Pay Matters! June 2017

06-02-2017

We know, you’ve got a lot going on.  So much, in fact, that you don’t have a ton of time to worry about what’s new in the payroll world.  That’s where we come in!

Want to make sure you’re not missing important developments in the payroll scene?  Never fear: we’ve got the round-up of payroll news and updates that you need to know in order to stay in the loop.  This is Pay Matters –  the June 2017 edition.

Read on to stay informed and stay in compliance with relevant alerts and insights that matter most for your payroll.


UPCOMING WEBINAR – KEEP ON LEARNING!

Hiring for the summer?  You won’t want to miss our upcoming HR webinar!

Five Strategies to Improve Seasonal Hiring

Employers with seasonal positions often face a dilemma— they must hire quickly and hire well. Without a plan, companies run the risk of not filling positions with the right employees and facing high turnover costs throughout the season. Join us to discuss five strategies you can use to strengthen the entire seasonal hiring process, including how to pitch the job and how to get the most out of a reference check.

Register for this webinar over on our webinar page.


FEDERAL UPDATES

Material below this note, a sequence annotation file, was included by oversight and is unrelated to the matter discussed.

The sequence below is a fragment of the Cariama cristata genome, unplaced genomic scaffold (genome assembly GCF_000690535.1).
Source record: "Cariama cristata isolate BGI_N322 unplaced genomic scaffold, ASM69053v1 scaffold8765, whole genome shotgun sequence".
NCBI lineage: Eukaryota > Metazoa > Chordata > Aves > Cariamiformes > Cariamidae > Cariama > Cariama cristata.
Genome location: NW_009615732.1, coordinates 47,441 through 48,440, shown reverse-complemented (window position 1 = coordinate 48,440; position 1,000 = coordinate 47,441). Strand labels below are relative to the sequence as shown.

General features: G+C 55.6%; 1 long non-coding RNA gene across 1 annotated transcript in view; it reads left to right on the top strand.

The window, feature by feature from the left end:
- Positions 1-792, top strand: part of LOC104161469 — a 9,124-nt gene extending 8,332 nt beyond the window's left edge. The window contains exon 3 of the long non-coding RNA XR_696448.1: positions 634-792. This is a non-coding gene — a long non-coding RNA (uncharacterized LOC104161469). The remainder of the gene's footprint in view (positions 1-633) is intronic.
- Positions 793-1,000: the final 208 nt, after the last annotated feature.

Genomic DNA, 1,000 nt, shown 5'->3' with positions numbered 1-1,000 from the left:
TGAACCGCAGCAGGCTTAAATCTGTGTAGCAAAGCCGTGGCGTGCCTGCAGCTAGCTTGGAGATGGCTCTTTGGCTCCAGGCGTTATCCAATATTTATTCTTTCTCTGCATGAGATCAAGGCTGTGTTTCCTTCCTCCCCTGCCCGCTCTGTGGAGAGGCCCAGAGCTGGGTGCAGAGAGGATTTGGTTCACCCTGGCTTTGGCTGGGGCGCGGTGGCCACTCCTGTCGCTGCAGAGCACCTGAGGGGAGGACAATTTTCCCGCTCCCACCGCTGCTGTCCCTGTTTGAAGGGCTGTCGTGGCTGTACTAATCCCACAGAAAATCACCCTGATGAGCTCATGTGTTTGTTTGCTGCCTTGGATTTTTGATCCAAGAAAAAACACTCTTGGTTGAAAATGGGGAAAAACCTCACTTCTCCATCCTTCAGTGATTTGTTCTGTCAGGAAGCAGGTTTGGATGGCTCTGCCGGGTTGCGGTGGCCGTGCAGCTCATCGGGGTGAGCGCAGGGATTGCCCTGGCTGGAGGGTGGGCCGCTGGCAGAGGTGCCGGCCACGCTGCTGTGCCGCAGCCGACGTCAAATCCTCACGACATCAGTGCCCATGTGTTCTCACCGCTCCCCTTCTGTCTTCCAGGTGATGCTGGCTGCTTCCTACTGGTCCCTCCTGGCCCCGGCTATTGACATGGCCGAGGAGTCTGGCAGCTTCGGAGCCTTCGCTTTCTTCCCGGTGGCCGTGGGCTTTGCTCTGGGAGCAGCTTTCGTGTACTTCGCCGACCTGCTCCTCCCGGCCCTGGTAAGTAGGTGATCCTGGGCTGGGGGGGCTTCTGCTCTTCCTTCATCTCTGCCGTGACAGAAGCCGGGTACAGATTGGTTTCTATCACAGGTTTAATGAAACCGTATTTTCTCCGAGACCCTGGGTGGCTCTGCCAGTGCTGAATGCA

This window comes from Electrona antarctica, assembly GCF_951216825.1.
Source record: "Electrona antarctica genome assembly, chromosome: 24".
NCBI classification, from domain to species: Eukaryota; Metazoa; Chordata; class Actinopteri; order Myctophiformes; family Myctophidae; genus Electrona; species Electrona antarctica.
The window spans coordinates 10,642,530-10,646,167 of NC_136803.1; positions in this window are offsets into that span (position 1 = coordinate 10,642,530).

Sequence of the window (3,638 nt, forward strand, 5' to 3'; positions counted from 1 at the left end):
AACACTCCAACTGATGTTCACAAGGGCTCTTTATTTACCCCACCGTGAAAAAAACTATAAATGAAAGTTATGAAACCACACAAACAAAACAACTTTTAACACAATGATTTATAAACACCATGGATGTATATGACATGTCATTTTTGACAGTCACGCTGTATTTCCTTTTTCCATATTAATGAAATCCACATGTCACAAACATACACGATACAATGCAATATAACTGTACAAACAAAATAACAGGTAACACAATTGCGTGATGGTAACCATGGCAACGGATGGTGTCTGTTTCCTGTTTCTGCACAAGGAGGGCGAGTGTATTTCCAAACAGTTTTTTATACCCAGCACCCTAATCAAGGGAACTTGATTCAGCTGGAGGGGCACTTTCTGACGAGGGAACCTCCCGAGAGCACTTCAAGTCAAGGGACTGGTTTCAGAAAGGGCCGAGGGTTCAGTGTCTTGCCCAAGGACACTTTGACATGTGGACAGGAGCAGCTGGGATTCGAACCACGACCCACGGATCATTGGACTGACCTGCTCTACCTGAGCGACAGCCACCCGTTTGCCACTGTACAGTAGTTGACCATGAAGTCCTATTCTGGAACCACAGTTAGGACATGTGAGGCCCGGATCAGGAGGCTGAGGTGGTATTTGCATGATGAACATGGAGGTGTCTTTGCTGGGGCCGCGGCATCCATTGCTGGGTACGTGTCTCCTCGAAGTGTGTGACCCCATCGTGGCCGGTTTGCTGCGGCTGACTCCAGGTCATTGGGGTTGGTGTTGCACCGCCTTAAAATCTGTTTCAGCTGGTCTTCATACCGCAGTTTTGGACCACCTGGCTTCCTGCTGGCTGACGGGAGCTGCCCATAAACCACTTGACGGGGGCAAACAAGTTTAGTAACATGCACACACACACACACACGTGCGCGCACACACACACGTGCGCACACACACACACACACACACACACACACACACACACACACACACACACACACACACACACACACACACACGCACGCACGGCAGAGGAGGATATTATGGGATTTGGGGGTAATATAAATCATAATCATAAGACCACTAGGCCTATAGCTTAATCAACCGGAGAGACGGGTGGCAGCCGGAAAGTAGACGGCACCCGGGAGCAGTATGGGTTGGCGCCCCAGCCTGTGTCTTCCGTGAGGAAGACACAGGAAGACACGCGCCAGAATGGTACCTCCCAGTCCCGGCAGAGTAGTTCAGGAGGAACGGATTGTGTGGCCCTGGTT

IRS Announces 2018 HSA Contribution Limits

On May 4, the IRS published the 2018 health savings account (HSA) contribution limits. An HSA allows taxpayers enrolled in high-deductible health plans to set aside money for medical expenses on a pre-tax basis. The following chart compares the 2017 and 2018 annual limits:

2018

2017
HSA Contribution Limit

(both employee and employer)

Individual: $3,450

Family: $6,900

Individual: $3,400

Family: $6,750

HDHP Minimum DeductiblesIndividual: $1,350

Family: $2,700

Individual: $1,300

Family: $2,600

HDHP Maximum Out-of-Pocket 

(Deductibles, Co-Payments and Other Amounts, but not Premiums)

Individual: $6,650

Family: $13,300

Individual: $6,550

Family: $13,100

Voluntary Comp Time Bill on the Way to the Senate

Employers may be granted a new option when compensating employees for overtime, as the House of Representatives approved The Working Families Flexibility Act of 2017 on May 2.  Before it can become law, the bill must be approved by the Senate.